Type of Document Dissertation Author Zaveri, Rahul A. Author's Email Address firstname.lastname@example.org URN etd-7197-18361 Title Development and Evaluation of a Comprehensive Tropospheric Chemistry Model for Regional and Global Applications Degree PhD Department Chemical Engineering Advisory Committee
Advisor Name Title Conger, William L. Little, John C. Neu, Wayne L. Saylor, Rick D. Peters, Leonard K. Committee Chair Keywords
- Air quality model
- aerosol chemistry
- aqueous chemistry
Date of Defense 1997-06-27 Availability unrestricted AbstractAccurate simulations of the global radiative impact of anthropogenic
emissions must employ a tropospheric chemistry model that predicts
realistic distributions of aerosols of all types. The need for a such
a comprehensive yet computationally efficient tropospheric chemistry
model is addressed in this research via systematic development of the
various sub-models/mechanisms representing the gas-, aerosol-, and
The gas-phase model encompasses three tropospheric chemical regimes -
background and urban, continental rural, and remote marine.
The background and urban gas-phase mechanism is based on the paradigm
of the Carbon Bond approach, modified for global-scale applications.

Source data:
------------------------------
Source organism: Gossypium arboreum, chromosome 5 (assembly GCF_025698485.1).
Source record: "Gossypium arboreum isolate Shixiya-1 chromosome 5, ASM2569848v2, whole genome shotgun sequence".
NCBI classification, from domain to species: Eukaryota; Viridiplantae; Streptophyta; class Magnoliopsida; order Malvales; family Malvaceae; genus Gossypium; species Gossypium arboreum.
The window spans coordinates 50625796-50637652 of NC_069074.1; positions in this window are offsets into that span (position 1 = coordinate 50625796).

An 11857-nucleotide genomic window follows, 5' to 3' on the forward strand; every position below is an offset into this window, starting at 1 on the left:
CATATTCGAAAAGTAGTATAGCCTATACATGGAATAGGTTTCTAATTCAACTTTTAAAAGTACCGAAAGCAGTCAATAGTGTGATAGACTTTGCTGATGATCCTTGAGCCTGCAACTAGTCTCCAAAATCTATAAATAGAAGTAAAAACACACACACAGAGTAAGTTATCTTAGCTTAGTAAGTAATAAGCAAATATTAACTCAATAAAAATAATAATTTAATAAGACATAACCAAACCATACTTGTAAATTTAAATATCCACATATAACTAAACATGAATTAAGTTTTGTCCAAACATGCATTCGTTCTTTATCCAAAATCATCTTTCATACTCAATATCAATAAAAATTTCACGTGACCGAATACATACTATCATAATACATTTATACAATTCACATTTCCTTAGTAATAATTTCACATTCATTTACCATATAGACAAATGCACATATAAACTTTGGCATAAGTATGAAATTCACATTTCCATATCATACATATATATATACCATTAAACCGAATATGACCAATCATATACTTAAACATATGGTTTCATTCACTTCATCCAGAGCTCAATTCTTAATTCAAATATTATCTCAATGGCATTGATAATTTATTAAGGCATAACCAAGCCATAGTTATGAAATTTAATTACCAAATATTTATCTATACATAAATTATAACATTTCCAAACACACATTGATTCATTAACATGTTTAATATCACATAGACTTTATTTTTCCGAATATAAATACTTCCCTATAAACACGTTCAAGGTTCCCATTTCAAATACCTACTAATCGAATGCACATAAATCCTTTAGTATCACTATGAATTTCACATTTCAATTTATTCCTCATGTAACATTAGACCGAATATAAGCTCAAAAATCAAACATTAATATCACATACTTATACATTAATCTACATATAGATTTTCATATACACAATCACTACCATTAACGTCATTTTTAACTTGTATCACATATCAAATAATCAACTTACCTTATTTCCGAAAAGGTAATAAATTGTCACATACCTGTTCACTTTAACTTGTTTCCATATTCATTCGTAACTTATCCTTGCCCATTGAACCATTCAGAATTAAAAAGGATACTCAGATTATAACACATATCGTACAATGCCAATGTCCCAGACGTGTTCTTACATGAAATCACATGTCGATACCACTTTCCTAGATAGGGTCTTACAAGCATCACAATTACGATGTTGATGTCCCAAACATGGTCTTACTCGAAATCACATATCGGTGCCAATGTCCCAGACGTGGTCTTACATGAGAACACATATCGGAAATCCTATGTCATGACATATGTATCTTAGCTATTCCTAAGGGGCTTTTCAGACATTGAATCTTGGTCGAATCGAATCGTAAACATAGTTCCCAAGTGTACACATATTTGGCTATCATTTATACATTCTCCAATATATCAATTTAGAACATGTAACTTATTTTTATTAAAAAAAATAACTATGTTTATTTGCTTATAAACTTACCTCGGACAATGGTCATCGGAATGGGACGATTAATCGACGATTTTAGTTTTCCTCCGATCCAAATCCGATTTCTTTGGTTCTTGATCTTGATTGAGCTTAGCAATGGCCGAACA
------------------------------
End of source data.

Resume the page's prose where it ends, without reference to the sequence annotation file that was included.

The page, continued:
The rural gas-phase chemistry includes highly condensed isoprene and
a-pinene reactions. The isoprene photooxidation scheme is adapted for
the present model from an available mechanism in the literature, while
an a-pinene photooxidation mechanism, capable of predicting secondary
organic aerosol formation, is developed for the first time from the
available kinetic and product formation data. The remote marine gas-
phase chemistry includes a highly condensed dimethylsulfide (DMS)
photooxidation mechanism, based on a comprehensive scheme available
in the literature. The proposed DMS mechanism can successfully explain
the observed latitudinal variation in the ratios of methanesulfonic
acid to non-sea-salt sulfate concentrations.
A highly efficient dynamic aerosol growth model is developed for
condensing inorganic gases. Algorithms are presented for calculating
equilibrium surface concentrations over dry and wet multicomponent
aerosols containing sulfate, nitrate, chloride, ammonium, and sodium.
This alternative model is capable of predictions as accurate for
completely dissolved aerosols, and more accurate for completely dry
aerosols than some of the similar models available in the literature.
For cloud processes, gas to liquid mass-transfer limitations to
aqueous-phase reactions within cloud droplets are examined for all
absorbing species by using the two-film model coupled with a
comprehensive gas and aqueous-phase reaction mechanisms. Results
indicate appreciable limitations only for the OH, HO2, and NO3
radicals. Subsequently, an accurate highly condensed aqueous-phase
mechanism is derived for global-scale applications.
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